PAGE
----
After the noon nature fact about badgers in Iowa, I thought I would dive into more research about them. Turns out, they’re pretty cool and live around us in open areas such as plains, prairies, the edges of forests, and in or around farmlands.
- The American Badger (Taxidea taxus) is native to Iowa even though they aren’t seen very often. They live in dens dug into the ground. When they don’t have babies accompanying them in the den, it’s possible for them to be in a new den every day. This makes it more likely for you to see their den than to see them.
- While they don’t have many natural predators due to their ferocious behavior and sharp claws, they do hunt small rodents and other prey such as rabbits, ground squirrels, and pocket gophers. The American Badger is a true carnivore. They don’t even drink water. They absorb water from the prey they eat.
- Badgers are generally solitary animals but during mating season, that changes. Mating season lasts July through August but the female badgers don’t get pregnant right away. The babies don’t start to grow until December or even February. But once those babies start to grow, they grow very quickly and will be born about five weeks later in March or April.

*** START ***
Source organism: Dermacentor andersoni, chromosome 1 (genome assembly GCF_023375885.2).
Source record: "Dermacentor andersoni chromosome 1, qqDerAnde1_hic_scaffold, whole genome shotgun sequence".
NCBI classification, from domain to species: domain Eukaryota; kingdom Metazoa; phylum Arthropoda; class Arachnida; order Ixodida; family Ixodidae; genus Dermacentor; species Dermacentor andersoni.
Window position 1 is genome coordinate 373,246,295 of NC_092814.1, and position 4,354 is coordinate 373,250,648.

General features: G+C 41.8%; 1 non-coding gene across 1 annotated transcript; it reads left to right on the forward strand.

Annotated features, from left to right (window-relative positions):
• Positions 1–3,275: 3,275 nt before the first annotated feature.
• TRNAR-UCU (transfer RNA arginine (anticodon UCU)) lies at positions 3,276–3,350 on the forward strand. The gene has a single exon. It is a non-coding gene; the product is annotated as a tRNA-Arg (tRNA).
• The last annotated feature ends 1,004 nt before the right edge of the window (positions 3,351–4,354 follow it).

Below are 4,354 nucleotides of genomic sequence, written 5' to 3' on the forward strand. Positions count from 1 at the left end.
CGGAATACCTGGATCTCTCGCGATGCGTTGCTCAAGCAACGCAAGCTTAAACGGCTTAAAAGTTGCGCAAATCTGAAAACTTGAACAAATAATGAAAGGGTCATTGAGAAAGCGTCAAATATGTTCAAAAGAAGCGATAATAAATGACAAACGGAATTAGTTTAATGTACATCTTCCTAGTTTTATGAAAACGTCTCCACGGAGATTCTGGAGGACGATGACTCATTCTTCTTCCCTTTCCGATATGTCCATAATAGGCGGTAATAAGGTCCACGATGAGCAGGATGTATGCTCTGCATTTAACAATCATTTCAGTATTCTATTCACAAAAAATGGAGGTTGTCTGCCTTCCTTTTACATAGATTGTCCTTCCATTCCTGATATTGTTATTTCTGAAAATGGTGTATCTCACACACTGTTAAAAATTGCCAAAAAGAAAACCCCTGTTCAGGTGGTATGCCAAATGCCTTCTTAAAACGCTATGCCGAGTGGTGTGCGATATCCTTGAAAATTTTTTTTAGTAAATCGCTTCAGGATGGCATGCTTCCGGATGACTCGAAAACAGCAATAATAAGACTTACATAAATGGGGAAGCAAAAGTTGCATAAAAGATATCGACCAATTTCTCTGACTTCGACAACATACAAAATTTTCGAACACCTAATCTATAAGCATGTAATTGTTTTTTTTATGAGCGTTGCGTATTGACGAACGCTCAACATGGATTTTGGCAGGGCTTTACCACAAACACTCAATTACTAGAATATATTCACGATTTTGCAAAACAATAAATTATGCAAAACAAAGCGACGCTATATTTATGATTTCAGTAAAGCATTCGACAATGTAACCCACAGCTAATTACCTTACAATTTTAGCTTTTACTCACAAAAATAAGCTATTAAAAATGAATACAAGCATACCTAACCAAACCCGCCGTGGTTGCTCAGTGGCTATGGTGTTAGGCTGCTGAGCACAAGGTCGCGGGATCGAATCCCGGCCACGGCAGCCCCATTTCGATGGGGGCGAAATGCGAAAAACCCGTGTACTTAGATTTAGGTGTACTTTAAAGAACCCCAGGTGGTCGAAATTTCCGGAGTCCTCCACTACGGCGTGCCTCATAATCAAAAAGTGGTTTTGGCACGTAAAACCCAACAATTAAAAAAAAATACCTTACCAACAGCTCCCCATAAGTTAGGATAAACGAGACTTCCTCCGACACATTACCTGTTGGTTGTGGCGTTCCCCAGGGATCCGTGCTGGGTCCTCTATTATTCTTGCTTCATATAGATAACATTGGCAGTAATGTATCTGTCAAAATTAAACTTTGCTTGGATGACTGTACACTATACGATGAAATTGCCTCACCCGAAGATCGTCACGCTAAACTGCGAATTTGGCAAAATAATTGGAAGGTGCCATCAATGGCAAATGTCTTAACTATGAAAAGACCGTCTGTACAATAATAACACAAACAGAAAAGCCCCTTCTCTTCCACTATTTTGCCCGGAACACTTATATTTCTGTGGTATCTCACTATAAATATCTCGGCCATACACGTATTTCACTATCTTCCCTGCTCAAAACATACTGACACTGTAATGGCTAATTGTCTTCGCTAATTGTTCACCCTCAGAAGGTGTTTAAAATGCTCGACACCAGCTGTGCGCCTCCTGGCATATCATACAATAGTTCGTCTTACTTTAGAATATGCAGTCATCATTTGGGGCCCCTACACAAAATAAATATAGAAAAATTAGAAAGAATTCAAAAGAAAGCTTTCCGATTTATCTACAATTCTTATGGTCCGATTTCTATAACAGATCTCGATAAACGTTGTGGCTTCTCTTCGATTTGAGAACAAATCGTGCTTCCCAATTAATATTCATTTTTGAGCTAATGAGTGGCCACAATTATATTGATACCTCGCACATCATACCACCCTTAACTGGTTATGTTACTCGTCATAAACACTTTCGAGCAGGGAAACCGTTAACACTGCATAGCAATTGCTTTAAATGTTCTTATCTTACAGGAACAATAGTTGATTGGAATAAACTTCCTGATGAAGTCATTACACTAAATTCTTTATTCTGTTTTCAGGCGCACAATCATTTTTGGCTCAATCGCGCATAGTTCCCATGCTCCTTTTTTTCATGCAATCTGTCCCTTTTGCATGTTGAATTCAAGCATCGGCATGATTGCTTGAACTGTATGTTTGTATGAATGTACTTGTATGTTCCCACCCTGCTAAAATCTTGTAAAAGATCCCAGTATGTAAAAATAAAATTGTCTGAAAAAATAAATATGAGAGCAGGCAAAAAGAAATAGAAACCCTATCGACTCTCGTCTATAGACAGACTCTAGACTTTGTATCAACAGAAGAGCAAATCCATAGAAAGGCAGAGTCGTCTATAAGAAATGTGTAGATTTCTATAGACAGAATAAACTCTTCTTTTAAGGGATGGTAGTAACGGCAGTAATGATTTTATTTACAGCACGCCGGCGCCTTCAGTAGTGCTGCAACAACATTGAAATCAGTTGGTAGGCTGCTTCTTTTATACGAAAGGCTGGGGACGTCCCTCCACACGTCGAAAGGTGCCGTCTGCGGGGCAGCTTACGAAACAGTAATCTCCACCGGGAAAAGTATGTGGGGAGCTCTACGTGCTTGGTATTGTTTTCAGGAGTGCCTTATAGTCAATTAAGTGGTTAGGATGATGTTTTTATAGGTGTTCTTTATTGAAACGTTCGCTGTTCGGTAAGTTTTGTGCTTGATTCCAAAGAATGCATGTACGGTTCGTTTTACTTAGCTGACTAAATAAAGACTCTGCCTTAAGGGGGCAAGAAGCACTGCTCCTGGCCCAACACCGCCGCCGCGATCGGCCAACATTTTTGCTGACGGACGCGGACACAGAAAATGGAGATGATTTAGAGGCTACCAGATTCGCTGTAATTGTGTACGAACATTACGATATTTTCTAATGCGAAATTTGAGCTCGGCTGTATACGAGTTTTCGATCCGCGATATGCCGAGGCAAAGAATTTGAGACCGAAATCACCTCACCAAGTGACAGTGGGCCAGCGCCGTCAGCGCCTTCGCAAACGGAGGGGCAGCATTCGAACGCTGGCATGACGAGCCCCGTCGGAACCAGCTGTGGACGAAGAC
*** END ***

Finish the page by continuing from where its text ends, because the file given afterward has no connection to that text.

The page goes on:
- Once the mom has her babies, she can have a litter between 1-5. They give birth in a den lined with grass and will stay in that den for a while. The babies are blind and have a short coat of fur when born but will be weaned by about eight weeks old. Then they can leave the mother and survive on their own by about 5 or 6 months old.
- When badgers are attacked by their slim number of predators, they have great defense mechanisms. Sometimes a coyote or larger animals try to eat badgers, but it doesn’t end well because badgers have very sharp teeth and claws. They also have loose fur which allows for the badger to maneuver to attack their predator. They are very strong from digging all those dens and very feisty, so they typically win their battles.
Badgers are native to Iowa and our area here in Dickinson County. Chances are you will see their dens before you see them though. The most common time to see them is at night as they are nocturnal so people don’t mess with them. But watch out on the road as they are sometimes hit by cars.
If you do see one, be a bit wary as they tend to be grumpy and not like visitors.